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By DALLAS MORNING NEWS | March 20, 1998
Say happy anniversary to that snow-white cup that holds your morning coffee.This year marks 50 years of consumer use of polystyrene foam -- Styrofoam.It's hard to believe that people once made do without foam egg cartons, coolers, craft balls, picnic cups ...Styrofoam was invented in 1941, when World War II was raging and American scientists were scurrying to develop synthetic rubber. A Dow Chemical engineer, Ray McIntire, tried foaming plastic polystyrene, and got a rigid material instead of a rubbery one. But it was also light and buoyant.
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NEWS
January 28, 2014
This afternoon I went to my office to write letters in support of Baltimore's bag tax, and during my half-block commute, a discarded plastic bag blew across my path. I did what I usually do: Chased it down and picked it up. It was one less bag in the belly of a dead whale ( "Bag tax economics," Jan. 22). The facts are that the U.S. consumes about 100 billion plastic bags a year out of the total of 1 trillion used worldwide. That's a million plastic bags used per minute. And only 1 percent to 3 percent of them are recycled.
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NEWS
By Llewellyn H. Rockwell and Llewellyn H. Rockwell,Los Angeles Times | November 13, 1990
Auburn, Alabama. I'VE ALWAYS admired McDonald's. It put restaurant dining within the reach of the average American and made cross-country travel less of a culinary roulette. But these days, the gold on those arches is looking a little bit green.For 15 years, McDonald's put its hamburgers in Styrofoam boxes, and no wonder. The containers kept the food hot, clean and dry, and the foam even absorbed grease.Styrofoam was a wonderful invention, as anyone who has ever held a paper cup of hot coffee can testify.
EXPLORE
By Cathy Drinkwater Better | November 16, 2011
The other night we were watching a movie on TV. During one of the commercial breaks - which are generally long enough to drive to Dairy Queen for a sundae and get back before the show starts again - Doug went to make some popcorn. I approve of popcorn as "food" on principle. It's delicious right out of the kernel - if you like Styrofoam packing peanuts - and it has fiber which, as the fiber-supplement industry is constantly reminding us, is good for us. Personally, I think they're just trying to get rid of all those extra Styrofoam packing peanuts.
NEWS
By Mary Gail Hare and Mary Gail Hare,Staff Writer | January 12, 1993
Kathy Blanco-Losada went shopping for dishes and cutlery last week. She needs service for 500.The Sykesville woman doesn't entertain on a grand scale and isn't looking for fine china and exquisite silver. Heavy duty ironstone and serviceable flatware will suit her purposes nicely.For three years, Ms. Blanco-Losada, 50, has volunteered as chairwoman of the Environmental Concerns Committee at St. Joseph Catholic Community in Eldersburg. The committee is weaning the parish away from plastic and paper and onto recylables.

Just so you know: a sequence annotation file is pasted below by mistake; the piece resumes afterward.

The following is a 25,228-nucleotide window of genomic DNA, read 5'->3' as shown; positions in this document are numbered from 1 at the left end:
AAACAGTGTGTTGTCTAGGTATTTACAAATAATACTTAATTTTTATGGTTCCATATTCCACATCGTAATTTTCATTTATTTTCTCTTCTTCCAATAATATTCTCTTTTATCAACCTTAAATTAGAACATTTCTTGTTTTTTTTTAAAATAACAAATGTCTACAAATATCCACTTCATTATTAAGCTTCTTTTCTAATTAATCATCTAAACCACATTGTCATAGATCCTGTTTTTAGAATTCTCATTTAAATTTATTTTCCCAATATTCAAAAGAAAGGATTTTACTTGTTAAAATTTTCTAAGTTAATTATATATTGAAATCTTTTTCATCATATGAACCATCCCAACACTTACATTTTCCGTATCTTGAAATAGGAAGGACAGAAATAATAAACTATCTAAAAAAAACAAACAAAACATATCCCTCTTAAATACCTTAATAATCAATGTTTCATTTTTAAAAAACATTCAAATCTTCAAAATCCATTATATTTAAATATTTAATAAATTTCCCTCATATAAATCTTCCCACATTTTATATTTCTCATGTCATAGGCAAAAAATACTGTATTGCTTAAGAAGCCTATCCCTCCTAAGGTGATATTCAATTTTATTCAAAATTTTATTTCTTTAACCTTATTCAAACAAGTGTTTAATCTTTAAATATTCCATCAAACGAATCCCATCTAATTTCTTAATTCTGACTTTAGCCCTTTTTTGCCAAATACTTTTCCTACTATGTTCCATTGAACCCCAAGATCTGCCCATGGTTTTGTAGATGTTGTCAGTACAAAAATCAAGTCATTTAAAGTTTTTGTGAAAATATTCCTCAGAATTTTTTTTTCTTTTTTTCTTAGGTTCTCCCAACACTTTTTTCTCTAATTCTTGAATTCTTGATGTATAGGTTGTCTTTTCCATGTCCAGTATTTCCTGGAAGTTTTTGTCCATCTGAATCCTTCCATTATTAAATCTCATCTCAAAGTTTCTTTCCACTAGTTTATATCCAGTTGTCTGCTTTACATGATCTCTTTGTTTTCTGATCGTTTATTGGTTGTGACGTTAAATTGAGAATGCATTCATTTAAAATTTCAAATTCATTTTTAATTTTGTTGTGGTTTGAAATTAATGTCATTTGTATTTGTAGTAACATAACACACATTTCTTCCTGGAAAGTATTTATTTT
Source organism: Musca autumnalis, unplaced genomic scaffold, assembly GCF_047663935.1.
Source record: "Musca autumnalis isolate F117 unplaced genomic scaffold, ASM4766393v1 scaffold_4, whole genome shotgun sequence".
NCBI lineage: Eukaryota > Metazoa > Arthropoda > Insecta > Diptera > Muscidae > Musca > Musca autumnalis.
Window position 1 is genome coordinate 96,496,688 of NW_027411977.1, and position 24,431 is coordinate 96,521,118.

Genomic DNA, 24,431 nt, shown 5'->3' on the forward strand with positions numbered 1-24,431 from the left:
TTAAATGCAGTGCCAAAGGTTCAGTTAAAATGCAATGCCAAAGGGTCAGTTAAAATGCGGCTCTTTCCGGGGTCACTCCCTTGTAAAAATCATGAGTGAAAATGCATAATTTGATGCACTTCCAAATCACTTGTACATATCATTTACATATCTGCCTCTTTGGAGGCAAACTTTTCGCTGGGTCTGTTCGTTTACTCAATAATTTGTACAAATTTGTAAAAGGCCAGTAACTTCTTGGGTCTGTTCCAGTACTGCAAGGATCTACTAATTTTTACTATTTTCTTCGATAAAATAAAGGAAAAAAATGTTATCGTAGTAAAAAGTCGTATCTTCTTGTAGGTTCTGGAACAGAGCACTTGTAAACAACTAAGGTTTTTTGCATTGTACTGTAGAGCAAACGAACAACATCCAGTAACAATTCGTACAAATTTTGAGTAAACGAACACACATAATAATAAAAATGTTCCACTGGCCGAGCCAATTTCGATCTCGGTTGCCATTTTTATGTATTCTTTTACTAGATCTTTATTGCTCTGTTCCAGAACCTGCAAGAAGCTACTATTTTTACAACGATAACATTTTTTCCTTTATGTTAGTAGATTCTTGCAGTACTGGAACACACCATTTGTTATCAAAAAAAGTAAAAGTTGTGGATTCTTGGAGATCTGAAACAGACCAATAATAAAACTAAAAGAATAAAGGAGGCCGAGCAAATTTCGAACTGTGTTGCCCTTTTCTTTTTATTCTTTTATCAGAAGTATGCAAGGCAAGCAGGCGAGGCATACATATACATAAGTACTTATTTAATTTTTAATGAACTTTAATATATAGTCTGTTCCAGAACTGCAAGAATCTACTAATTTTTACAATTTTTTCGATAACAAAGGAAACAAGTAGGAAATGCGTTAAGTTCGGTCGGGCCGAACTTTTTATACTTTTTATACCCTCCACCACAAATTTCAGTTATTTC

EXPLORE
By Cathy Drinkwater Better | November 16, 2011
The other night we were watching a movie on TV. During one of the commercial breaks - which are generally long enough to drive to Dairy Queen for a sundae and get back before the show starts again - Doug went to make some popcorn. I approve of popcorn as "food" on principle. It's delicious right out of the kernel - if you like Styrofoam packing peanuts - and it has fiber which, as the fiber-supplement industry is constantly reminding us, is good for us. Personally, I think they're just trying to get rid of all those extra Styrofoam packing peanuts.
NEWS
By ROGER SIMON | October 11, 1992
I suppose I knew I could not get away with it forever. I suppose I knew they would track me down someday.It may come as a surprise to you to learn that I am an outlaw. But I am.Just ask the folks at La-Z-Boy."Dear Mr. Simon," the letter began, "LA-Z-BOY is a registered trademark of La-Z-Boy Chair Company. Your commentary in the The Sun some months ago on the Perot presidency referred to LA-Z-BOY lawmaking. We appreciate the exposure, however, too much of a good thing can cause our famous trademark to become generic."
ENTERTAINMENT
By Bill Husted and Bill Husted,COX NEWS SERVICE | July 31, 2000
I calculate that I've purchased 18 washing machines, 12 lawn mowers, eight refrigerators and countless leaf blowers in my long life. I've moved from apartment to house, house to house, city to city, so many times that it might have been cheaper to rent a storage building somewhere around Carbondale, Ill., and store those appliances rather than sell them for a nickel on the dollar so many times. But there is one good thing about all that moving. I have learned many valuable lessons, including the fact that it is better to hire others to do the moving.
NEWS
January 28, 2014
This afternoon I went to my office to write letters in support of Baltimore's bag tax, and during my half-block commute, a discarded plastic bag blew across my path. I did what I usually do: Chased it down and picked it up. It was one less bag in the belly of a dead whale ( "Bag tax economics," Jan. 22). The facts are that the U.S. consumes about 100 billion plastic bags a year out of the total of 1 trillion used worldwide. That's a million plastic bags used per minute. And only 1 percent to 3 percent of them are recycled.